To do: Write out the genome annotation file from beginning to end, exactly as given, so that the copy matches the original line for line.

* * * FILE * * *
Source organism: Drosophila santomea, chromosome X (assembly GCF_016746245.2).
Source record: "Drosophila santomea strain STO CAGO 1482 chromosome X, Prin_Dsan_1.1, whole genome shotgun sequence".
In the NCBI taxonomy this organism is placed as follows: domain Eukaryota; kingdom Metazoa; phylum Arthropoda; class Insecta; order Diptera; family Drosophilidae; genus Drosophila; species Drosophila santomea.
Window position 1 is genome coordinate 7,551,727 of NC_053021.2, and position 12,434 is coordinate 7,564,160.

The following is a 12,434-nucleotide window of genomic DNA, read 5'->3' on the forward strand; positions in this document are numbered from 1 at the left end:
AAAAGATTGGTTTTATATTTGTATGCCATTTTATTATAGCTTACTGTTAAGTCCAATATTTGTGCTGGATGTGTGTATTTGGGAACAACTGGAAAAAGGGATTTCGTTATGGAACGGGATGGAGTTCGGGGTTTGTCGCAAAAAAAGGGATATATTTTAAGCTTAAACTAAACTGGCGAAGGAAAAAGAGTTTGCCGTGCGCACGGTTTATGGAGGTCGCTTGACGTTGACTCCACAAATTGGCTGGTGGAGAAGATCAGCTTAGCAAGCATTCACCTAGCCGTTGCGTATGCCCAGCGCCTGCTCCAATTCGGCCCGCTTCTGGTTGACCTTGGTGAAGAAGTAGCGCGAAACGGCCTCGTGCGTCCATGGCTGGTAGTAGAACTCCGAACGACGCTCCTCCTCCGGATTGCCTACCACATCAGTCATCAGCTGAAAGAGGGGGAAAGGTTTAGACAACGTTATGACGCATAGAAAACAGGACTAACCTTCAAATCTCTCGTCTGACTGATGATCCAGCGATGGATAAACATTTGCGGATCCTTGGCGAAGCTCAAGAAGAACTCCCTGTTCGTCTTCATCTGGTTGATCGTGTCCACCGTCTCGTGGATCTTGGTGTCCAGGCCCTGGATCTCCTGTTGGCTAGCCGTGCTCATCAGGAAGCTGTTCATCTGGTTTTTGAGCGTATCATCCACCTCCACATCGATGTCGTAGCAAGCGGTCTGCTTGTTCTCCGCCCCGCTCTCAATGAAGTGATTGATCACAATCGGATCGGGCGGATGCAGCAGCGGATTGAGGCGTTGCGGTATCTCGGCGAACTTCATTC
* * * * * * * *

Source organism: Drosophila santomea, chromosome X (assembly GCF_016746245.2).
Source record: "Drosophila santomea strain STO CAGO 1482 chromosome X, Prin_Dsan_1.1, whole genome shotgun sequence".
In the NCBI taxonomy this organism is placed as follows: domain Eukaryota; kingdom Metazoa; phylum Arthropoda; class Insecta; order Diptera; family Drosophilidae; genus Drosophila; species Drosophila santomea.
Window position 1 is genome coordinate 7,551,727 of NC_053021.2, and position 12,434 is coordinate 7,564,160.

The following is a 12,434-nucleotide window of genomic DNA, read 5'->3' on the forward strand; positions in this document are numbered from 1 at the left end:
AAAAGATTGGTTTTATATTTGTATGCCATTTTATTATAGCTTACTGTTAAGTCCAATATTTGTGCTGGATGTGTGTATTTGGGAACAACTGGAAAAAGGGATTTCGTTATGGAACGGGATGGAGTTCGGGGTTTGTCGCAAAAAAAGGGATATATTTTAAGCTTAAACTAAACTGGCGAAGGAAAAAGAGTTTGCCGTGCGCACGGTTTATGGAGGTCGCTTGACGTTGACTCCACAAATTGGCTGGTGGAGAAGATCAGCTTAGCAAGCATTCACCTAGCCGTTGCGTATGCCCAGCGCCTGCTCCAATTCGGCCCGCTTCTGGTTGACCTTGGTGAAGAAGTAGCGCGAAACGGCCTCGTGCGTCCATGGCTGGTAGTAGAACTCCGAACGACGCTCCTCCTCCGGATTGCCTACCACATCAGTCATCAGCTGAAAGAGGGGGAAAGGTTTAGACAACGTTATGACGCATAGAAAACAGGACTAACCTTCAAATCTCTCGTCTGACTGATGATCCAGCGATGGATAAACATTTGCGGATCCTTGGCGAAGCTCAAGAAGAACTCCCTGTTCGTCTTCATCTGGTTGATCGTGTCCACCGTCTCGTGGATCTTGGTGTCCAGGCCCTGGATCTCCTGTTGGCTAGCCGTGCTCATCAGGAAGCTGTTCATCTGGTTTTTGAGCGTATCATCCACCTCCACATCGATGTCGTAGCAAGCGGTCTGCTTGTTCTCCGCCCCGCTCTCAATGAAGTGATTGATCACAATCGGATCGGGCGGATGCAGCAGCGGATTGAGGCGTTGCGGTATCTCGGCGAACTTCATTC